188. <p>The US based LGBT movement has a long history of connecting the struggle for sexual liberation and gender justice to a global picture.  Yet, in large part, we don't discuss the important ways in which LGBT leaders throughout our movement's history have held a complex international perspective. A perspective that laid the foundation for so many of us to deepen the thinking and organizing work that has taken place in the US based LGBT movement. We also rarely discuss the many LGBT organizers throughout history that got their start making revolution either in other movements for social justice and/or around issues of war, apartheid and US colonialism. </p>]]><br /> <![CDATA[
  189. <p><a href="">Continue reading "Queers and Global (In)Justice"...</a></p>
  190. ]]></description>
  191.         <link></link>
  192.         <guid isPermalink="True"></guid>
  193.         <category>Politics</category>
  194.         <pubDate>Tue, 21 Sep 2010 13:00:00 -0500</pubDate>
  195.         <comments></comments>
  196.      </item>
  198.      <item>
  199.         <title>The Fierce Urgency of Now: Queers Must Challenge Islamaphobia</title>
  200.         <author>Lisa Weiner-Mahfuz</author>
  201.         <description><![CDATA[<p>My great-grandfather was one of the founders of the mosque in <a href=""><img src="" width="200" style="float:right" height="275" alt="solidarity.jpeg"/></a>Quincy, Massachusetts. My grandfather, his son, was also a practicing Muslim.  Although I was raised as a Jew, I have not forgotten the fact that many members of my family were/are practicing Muslims. As someone who is committed to being an ally to the Muslim community, I continue to be outraged by the venom-filled hate that is spewing from many parts of the United States towards Muslims and people perceived to be Muslim.  </p>
  203. <p>As a queer person, I am keenly aware that this kind of vicious targeting of any marginalized community is yet another reminder that we share space on the right wing target list with Muslims, Jews, women, People of Color, immigrants and people with disabilities. So why don't I hear more from the LGBT community and our leadership about the targeting of Muslims, mosques and Islam?  </p>]]><br /> <![CDATA[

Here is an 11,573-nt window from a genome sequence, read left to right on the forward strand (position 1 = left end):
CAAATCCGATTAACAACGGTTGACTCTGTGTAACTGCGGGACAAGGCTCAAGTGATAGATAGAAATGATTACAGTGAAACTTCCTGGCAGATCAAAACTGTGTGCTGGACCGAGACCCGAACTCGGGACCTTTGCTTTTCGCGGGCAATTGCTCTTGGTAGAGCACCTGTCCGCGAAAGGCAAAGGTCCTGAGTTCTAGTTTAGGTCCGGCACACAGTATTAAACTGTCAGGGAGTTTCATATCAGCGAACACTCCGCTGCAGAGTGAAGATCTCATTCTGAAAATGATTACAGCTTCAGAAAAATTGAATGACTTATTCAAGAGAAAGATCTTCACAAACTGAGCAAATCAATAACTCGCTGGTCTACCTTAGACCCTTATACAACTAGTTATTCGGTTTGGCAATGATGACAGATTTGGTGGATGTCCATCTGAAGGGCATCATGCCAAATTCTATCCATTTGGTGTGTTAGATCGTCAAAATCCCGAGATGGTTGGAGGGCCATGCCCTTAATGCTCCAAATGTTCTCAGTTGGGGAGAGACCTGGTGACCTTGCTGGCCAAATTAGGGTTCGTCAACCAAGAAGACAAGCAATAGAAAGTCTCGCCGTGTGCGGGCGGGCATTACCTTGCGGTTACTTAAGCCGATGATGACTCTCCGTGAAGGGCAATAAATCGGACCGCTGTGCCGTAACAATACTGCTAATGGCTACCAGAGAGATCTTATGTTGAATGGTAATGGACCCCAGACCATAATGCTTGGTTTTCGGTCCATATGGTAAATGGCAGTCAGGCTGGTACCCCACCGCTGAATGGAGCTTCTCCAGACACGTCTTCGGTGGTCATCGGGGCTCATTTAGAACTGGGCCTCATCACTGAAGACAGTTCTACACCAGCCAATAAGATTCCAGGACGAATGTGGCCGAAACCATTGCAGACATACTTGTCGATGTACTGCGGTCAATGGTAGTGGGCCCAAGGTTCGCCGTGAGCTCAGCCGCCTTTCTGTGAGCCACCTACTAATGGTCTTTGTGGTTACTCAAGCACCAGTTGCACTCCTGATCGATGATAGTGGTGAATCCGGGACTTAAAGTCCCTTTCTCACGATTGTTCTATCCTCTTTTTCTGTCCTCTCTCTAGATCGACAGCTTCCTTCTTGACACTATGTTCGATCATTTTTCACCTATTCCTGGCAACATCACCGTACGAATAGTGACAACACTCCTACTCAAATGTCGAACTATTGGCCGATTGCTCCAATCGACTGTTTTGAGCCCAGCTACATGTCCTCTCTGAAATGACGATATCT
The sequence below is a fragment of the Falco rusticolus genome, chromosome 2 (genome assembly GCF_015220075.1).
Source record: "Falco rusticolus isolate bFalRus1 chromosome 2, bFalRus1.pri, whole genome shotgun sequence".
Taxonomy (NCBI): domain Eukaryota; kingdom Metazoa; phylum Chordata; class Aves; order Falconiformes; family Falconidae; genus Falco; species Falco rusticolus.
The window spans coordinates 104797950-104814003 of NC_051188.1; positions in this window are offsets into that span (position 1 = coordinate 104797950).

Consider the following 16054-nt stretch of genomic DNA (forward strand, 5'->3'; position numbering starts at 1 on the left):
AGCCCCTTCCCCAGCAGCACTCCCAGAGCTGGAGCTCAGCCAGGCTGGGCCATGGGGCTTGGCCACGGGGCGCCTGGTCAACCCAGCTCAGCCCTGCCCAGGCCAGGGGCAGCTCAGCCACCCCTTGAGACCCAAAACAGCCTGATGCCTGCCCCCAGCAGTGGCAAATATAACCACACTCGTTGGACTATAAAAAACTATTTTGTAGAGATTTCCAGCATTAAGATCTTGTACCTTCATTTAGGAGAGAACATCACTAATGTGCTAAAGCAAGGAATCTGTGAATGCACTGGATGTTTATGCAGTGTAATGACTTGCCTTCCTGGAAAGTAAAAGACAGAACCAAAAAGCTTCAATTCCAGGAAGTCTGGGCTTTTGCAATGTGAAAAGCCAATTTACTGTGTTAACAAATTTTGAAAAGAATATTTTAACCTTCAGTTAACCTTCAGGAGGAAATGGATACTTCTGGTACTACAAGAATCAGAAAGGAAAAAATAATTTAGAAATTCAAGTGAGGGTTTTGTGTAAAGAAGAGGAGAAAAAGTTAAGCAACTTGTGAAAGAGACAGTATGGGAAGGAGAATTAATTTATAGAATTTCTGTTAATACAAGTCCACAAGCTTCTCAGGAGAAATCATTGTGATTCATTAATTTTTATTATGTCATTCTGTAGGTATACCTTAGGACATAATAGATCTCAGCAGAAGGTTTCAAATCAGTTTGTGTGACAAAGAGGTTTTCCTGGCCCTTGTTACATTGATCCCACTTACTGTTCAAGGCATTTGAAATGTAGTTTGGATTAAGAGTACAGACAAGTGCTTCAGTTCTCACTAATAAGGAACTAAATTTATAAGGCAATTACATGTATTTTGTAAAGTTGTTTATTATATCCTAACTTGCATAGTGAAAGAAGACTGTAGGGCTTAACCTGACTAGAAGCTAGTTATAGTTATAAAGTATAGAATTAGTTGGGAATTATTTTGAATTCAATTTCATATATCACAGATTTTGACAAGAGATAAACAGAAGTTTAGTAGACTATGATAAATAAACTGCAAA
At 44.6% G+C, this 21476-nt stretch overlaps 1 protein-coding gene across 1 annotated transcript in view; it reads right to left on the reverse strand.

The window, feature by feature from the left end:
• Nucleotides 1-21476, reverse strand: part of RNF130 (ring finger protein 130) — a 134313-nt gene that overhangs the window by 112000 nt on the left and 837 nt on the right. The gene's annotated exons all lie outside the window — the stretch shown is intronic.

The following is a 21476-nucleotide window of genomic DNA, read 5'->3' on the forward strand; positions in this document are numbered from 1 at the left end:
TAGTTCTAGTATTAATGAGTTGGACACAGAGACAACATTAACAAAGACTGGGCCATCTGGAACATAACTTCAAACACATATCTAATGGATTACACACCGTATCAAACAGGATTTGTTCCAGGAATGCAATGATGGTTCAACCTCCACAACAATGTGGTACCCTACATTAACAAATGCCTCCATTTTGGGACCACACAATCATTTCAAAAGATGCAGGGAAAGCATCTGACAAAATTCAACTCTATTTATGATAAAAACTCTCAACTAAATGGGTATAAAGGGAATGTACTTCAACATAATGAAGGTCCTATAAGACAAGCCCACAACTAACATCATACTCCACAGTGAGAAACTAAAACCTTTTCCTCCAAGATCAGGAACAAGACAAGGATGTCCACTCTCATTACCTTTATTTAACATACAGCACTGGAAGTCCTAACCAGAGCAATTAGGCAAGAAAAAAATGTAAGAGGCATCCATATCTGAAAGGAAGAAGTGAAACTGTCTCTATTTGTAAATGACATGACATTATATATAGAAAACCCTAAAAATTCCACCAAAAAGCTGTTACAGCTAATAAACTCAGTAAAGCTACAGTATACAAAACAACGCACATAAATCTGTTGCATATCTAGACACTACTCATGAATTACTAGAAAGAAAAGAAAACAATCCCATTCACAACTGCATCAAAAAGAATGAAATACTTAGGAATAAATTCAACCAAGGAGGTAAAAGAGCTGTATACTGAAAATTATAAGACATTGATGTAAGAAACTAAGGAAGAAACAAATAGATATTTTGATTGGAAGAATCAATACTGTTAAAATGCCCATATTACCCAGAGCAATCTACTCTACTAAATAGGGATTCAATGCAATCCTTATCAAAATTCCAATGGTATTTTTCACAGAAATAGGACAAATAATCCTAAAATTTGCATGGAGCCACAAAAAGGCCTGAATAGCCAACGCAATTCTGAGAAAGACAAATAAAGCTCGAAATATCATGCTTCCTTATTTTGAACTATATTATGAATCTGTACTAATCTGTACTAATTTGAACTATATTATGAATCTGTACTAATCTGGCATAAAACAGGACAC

204. <p><a href="">Continue reading "The Fierce Urgency of Now: Queers Must Challenge Islamaphobia"...</a></p>
  205. ]]></description>
  206.         <link></link>
  207.         <guid isPermalink="True"></guid>
  208.         <category>Politics</category>
  209.         <pubDate>Wed, 01 Sep 2010 08:30:00 -0500</pubDate>
  210.         <comments></comments>
  211.      </item>
  213.      <item>
  214.         <title>Yearning for a Just Democracy: From Prop 8 to the 14th Amendment</title>
  215.         <author>Lisa Weiner-Mahfuz</author>
  216.         <description><![CDATA[<p>I am celebrating the overturn of Prop 8 but not for the reasons you might think.  Although I have strong objections to the fact that the mainstream LGBT movement has made marriage a priority above and beyond so many other issues that impact our communities, <a href="" target="_blank"><img src="" border="0" width="250" style="float:right;" ></a>I believe that no community should have to fight discriminatory legal or Constitutional attacks on their lives and identities.  Yes, my friends, the Constitution is supposed to have safeguards that protect marginalized communities from the tyranny of the majority.</p>